Now we’re talking about a technicality, as opposed to if it’s really a benefit and of value to the people of Ontario. It’s a technicality to be able to move it backwards, so I have a bit of concern with that, but I’ll try to get my head around it.

I hope you’ll appreciate and respect that I am a new member, so I don’t understand a “public body” in something like municipal affairs legislation, which I may not have dealt with yet. I am really, honestly, sincerely trying to get my head around understanding that.

The other piece of this that I want to bring into (c) “a body that has been prescribed by the regulations or an official of such a body”—can you give me an example of a body that might be added in there? Then I’ll have a further question—a point of clarification, I think.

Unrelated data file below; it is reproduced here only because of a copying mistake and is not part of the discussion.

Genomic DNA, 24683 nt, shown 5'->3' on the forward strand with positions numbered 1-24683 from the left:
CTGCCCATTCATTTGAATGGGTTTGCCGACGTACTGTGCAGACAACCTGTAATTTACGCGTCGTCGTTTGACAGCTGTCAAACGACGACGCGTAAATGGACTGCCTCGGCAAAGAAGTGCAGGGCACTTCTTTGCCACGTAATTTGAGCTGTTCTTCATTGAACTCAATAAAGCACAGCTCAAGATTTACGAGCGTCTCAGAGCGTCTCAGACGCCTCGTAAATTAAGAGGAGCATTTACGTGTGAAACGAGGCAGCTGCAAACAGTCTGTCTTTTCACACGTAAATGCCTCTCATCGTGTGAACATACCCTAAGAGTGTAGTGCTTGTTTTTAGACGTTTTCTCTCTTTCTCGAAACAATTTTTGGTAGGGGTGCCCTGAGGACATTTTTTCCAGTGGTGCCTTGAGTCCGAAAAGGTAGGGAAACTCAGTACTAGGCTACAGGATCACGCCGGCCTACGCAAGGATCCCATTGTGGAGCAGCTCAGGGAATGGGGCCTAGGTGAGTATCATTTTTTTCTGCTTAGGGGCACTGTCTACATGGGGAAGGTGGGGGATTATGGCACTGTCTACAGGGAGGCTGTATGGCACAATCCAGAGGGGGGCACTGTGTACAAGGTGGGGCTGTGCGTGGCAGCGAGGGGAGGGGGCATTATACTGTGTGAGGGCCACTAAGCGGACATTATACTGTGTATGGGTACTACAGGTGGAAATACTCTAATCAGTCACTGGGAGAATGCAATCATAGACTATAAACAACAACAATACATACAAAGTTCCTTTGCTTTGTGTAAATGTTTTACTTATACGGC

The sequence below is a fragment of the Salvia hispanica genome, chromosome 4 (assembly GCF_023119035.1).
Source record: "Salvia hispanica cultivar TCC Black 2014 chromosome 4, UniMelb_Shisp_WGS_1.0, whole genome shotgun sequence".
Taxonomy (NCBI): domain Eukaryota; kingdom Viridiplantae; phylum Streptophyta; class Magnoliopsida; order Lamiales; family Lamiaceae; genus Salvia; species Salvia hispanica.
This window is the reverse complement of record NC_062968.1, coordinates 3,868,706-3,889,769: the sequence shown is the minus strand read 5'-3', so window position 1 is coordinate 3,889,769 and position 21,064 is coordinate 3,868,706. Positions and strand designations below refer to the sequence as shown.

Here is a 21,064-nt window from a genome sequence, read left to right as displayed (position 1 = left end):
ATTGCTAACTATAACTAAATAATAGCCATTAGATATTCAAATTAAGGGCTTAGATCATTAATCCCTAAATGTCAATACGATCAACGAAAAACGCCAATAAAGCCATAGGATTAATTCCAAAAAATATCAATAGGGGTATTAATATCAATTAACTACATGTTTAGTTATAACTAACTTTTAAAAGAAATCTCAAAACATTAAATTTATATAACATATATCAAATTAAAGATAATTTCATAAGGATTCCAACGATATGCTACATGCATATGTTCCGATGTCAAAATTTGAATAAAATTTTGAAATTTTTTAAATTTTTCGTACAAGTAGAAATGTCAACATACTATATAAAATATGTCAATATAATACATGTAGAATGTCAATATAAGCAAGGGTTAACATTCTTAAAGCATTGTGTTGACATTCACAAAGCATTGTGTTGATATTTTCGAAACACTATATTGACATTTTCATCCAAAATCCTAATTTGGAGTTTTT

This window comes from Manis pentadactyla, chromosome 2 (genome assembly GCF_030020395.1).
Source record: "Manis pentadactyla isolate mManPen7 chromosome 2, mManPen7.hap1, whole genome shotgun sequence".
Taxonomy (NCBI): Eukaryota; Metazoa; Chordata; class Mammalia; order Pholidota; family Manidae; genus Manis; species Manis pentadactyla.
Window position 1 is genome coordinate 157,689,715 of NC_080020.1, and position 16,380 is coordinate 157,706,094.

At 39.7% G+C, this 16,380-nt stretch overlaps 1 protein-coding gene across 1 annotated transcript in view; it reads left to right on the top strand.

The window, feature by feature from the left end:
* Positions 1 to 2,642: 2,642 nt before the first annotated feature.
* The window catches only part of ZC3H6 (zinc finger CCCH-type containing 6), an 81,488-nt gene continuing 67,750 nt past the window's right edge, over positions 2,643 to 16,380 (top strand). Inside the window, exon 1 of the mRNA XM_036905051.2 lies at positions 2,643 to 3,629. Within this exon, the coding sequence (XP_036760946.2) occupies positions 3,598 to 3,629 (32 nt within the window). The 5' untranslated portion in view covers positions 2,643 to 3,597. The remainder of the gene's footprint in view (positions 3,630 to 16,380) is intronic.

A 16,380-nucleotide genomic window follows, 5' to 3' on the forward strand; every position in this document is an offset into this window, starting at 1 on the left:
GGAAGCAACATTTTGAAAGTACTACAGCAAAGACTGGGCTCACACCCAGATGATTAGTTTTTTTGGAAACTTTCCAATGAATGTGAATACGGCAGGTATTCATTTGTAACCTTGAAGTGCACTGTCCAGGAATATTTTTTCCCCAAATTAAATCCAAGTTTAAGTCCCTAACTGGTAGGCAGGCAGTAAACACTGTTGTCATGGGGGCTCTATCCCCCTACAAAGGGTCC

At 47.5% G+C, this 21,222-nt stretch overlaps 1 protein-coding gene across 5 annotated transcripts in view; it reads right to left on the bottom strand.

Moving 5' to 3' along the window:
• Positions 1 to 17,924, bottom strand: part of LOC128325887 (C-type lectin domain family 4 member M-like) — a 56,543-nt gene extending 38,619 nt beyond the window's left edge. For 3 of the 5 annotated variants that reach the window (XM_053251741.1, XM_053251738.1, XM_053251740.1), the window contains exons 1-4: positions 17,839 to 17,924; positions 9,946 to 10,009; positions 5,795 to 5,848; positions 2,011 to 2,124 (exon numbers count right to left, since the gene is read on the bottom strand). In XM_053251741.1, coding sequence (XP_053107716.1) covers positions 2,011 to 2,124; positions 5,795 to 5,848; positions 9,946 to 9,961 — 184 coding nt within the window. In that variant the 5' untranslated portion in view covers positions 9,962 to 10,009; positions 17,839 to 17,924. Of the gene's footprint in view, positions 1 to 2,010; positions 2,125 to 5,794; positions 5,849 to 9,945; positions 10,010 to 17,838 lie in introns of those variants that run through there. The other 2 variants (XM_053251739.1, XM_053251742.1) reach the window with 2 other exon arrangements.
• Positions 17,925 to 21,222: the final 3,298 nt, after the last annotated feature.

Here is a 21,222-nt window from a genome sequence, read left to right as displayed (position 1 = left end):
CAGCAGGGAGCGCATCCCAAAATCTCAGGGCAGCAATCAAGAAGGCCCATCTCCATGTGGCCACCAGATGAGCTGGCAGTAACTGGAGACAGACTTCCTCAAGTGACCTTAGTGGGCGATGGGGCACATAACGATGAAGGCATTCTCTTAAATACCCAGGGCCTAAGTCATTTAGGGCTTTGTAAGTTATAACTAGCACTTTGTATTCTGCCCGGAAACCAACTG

Mr. Michael Harris: Chair?

The Chair (Mr. Peter Tabuns): I’ll put you on the list.

Mr. James Flagal: There are many cases where a definition can be expanded by regulation. If you don’t have a particular entity that’s recognized in the definition itself—(a), (b) and (c)—there may be cause for a government to say, “We want to prescribe another entity.” Off the top of my head, I can’t think of a particular thing. I’d have to go and consult with my clients, but this is similar to those other definitions, where you can expand or add to the entities by regulation.

Mr. Bill Walker: So theoretically, a source protection committee could be added in there, even though it’s been struck out of the overarching definition, by using this terminology, “a body that has been prescribed by the regulations.” You could theoretically bring that back in, a source protection committee?